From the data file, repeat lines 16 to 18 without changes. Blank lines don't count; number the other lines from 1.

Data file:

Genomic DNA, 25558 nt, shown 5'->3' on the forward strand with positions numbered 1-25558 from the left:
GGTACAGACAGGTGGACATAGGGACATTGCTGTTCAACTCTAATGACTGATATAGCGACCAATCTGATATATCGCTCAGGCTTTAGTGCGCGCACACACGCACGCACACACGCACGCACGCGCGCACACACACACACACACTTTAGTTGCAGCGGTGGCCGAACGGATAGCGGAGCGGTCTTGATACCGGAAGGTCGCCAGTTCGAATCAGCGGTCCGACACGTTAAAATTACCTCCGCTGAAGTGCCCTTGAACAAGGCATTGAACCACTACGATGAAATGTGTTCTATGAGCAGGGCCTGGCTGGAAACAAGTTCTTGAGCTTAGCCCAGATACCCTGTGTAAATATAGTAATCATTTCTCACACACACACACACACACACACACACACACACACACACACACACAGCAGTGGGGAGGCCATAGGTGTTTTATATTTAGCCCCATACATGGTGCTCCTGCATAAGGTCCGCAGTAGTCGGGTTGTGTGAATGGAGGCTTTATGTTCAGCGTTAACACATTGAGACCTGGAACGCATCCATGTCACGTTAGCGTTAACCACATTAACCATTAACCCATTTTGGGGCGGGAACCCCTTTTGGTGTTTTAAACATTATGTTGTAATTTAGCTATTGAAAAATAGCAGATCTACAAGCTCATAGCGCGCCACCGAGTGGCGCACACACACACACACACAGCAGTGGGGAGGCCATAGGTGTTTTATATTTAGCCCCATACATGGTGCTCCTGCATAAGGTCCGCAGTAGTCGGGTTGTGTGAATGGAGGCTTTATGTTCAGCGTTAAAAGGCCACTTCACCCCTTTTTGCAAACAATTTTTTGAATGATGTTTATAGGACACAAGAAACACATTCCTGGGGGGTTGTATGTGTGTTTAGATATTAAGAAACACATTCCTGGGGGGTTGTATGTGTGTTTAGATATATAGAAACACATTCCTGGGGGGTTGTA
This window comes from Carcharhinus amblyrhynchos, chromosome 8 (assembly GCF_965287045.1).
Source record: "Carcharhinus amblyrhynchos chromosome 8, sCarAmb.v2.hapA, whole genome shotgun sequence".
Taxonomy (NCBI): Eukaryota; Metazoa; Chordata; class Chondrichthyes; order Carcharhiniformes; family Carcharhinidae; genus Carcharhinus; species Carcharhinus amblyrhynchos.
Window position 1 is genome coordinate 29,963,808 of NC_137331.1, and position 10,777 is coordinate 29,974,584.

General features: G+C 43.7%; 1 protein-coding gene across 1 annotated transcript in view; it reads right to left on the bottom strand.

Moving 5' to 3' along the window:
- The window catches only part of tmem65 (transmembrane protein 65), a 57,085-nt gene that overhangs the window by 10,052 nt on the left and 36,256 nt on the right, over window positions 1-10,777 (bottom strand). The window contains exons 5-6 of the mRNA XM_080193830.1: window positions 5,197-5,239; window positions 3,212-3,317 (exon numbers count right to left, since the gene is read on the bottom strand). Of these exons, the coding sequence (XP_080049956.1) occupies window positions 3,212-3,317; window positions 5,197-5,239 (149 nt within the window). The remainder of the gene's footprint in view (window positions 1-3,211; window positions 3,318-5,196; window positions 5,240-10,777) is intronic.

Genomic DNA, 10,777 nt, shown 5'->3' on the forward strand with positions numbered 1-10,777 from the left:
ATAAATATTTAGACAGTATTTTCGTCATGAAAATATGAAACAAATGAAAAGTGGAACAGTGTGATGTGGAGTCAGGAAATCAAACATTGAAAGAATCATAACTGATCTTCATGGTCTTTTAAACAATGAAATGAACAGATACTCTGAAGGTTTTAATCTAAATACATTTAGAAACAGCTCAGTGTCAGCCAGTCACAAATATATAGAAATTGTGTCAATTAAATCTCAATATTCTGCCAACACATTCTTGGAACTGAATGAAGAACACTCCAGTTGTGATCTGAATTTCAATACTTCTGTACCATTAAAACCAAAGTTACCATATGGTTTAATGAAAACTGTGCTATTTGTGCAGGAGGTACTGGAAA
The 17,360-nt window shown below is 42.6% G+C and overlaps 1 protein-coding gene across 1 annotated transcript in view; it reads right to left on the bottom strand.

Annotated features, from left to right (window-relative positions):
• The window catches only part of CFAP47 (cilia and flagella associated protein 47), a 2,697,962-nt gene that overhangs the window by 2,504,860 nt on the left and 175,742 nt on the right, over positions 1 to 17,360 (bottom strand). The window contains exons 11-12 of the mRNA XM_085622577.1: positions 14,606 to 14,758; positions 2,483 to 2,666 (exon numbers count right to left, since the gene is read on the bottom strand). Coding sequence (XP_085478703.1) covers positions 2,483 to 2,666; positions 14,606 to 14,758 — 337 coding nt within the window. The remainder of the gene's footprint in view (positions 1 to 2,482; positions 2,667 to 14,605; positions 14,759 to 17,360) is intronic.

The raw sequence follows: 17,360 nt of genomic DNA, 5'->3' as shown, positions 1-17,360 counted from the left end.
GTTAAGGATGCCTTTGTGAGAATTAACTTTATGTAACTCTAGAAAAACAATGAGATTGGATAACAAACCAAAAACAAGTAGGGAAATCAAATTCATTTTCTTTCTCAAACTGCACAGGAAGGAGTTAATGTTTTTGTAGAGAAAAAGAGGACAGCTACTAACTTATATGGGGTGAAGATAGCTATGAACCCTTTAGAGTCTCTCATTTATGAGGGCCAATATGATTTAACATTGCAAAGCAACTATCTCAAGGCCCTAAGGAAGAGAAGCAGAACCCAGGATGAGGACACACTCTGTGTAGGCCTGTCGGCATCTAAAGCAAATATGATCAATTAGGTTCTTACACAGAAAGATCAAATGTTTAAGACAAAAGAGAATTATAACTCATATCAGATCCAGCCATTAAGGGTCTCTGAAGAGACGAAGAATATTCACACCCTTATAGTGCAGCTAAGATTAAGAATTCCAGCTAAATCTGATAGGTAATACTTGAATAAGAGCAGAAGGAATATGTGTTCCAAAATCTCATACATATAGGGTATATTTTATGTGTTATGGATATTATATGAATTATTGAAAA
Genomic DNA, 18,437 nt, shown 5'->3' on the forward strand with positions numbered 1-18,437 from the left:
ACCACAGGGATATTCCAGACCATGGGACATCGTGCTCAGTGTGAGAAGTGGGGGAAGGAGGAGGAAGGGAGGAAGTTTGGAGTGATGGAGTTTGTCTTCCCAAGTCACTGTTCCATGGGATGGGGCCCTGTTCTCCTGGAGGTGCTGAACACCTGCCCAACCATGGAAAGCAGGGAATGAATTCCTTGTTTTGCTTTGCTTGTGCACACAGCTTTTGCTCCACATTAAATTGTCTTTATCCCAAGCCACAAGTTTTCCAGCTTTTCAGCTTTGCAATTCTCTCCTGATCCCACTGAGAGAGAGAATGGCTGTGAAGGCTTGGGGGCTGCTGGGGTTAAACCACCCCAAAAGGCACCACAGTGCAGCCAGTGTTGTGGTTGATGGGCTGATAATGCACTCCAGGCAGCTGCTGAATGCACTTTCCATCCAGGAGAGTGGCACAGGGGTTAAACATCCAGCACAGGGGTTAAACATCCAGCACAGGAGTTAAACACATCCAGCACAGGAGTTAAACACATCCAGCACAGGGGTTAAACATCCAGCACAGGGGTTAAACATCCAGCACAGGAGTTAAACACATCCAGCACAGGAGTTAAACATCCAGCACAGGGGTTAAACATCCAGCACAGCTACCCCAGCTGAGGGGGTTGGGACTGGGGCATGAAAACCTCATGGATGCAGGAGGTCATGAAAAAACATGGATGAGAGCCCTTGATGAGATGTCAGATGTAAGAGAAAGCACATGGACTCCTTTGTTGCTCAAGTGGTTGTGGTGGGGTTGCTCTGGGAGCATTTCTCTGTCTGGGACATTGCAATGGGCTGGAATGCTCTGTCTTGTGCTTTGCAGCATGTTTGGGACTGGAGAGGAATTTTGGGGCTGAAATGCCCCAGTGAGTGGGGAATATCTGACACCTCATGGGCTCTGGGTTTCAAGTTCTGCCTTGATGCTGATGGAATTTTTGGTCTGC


GTTAAGGATGCCTTTGTGAGAATTAACTTTATGTAACTCTAGAAAAACAATGAGATTGGATAACAAACCAAAAACAAGTAGGGAAATCAAATTCATTTTCTTTCTCAAACTGCACAGGAAGGAGTTAATGTTTTTGTAGAGAAAAAGAGGACAGCTACTAACTTATATGGGGTGAAGATAGCTATGAACCCTTTAGAGTCTCTCATTTATGAGGGCCAATATGATTTAACATTGCAAAGCAACTATCTCAAGGCCCTAAGGAAGAGAAGCAGAACCCAGGATGAGGACACACTCTGTGTAGGCCTGTCGGCATCTAAAGCAAATATGATCAATTAGGTTCTTACACAGAAAGATCAAATGTTTAAGACAAAAGAGAATTATAACTCATATCAGATCCAGCCATTAAGGGTCTCTGAAGAGACGAAGAATATTCACACCCTTATAGTGCAGCTAAGATTAAGAATTCCAGCTAAATCTGATAGGTAATACTTGAATAAGAGCAGAAGGAATATGTGTTCCAAAATCTCATACATATAGGGTATATTTTATGTGTTATGGATATTATATGAATTATTGAAAA
Genomic DNA, 18,437 nt, shown 5'->3' on the forward strand with positions numbered 1-18,437 from the left:
ACCACAGGGATATTCCAGACCATGGGACATCGTGCTCAGTGTGAGAAGTGGGGGAAGGAGGAGGAAGGGAGGAAGTTTGGAGTGATGGAGTTTGTCTTCCCAAGTCACTGTTCCATGGGATGGGGCCCTGTTCTCCTGGAGGTGCTGAACACCTGCCCAACCATGGAAAGCAGGGAATGAATTCCTTGTTTTGCTTTGCTTGTGCACACAGCTTTTGCTCCACATTAAATTGTCTTTATCCCAAGCCACAAGTTTTCCAGCTTTTCAGCTTTGCAATTCTCTCCTGATCCCACTGAGAGAGAGAATGGCTGTGAAGGCTTGGGGGCTGCTGGGGTTAAACCACCCCAAAAGGCACCACAGTGCAGCCAGTGTTGTGGTTGATGGGCTGATAATGCACTCCAGGCAGCTGCTGAATGCACTTTCCATCCAGGAGAGTGGCACAGGGGTTAAACATCCAGCACAGGGGTTAAACATCCAGCACAGGAGTTAAACACATCCAGCACAGGAGTTAAACACATCCAGCACAGGGGTTAAACATCCAGCACAGGGGTTAAACATCCAGCACAGGAGTTAAACACATCCAGCACAGGAGTTAAACATCCAGCACAGGGGTTAAACATCCAGCACAGCTACCCCAGCTGAGGGGGTTGGGACTGGGGCATGAAAACCTCATGGATGCAGGAGGTCATGAAAAAACATGGATGAGAGCCCTTGATGAGATGTCAGATGTAAGAGAAAGCACATGGACTCCTTTGTTGCTCAAGTGGTTGTGGTGGGGTTGCTCTGGGAGCATTTCTCTGTCTGGGACATTGCAATGGGCTGGAATGCTCTGTCTTGTGCTTTGCAGCATGTTTGGGACTGGAGAGGAATTTTGGGGCTGAAATGCCCCAGTGAGTGGGGAATATCTGACACCTCATGGGCTCTGGGTTTCAAGTTCTGCCTTGATGCTGATGGAATTTTTGGTCTGC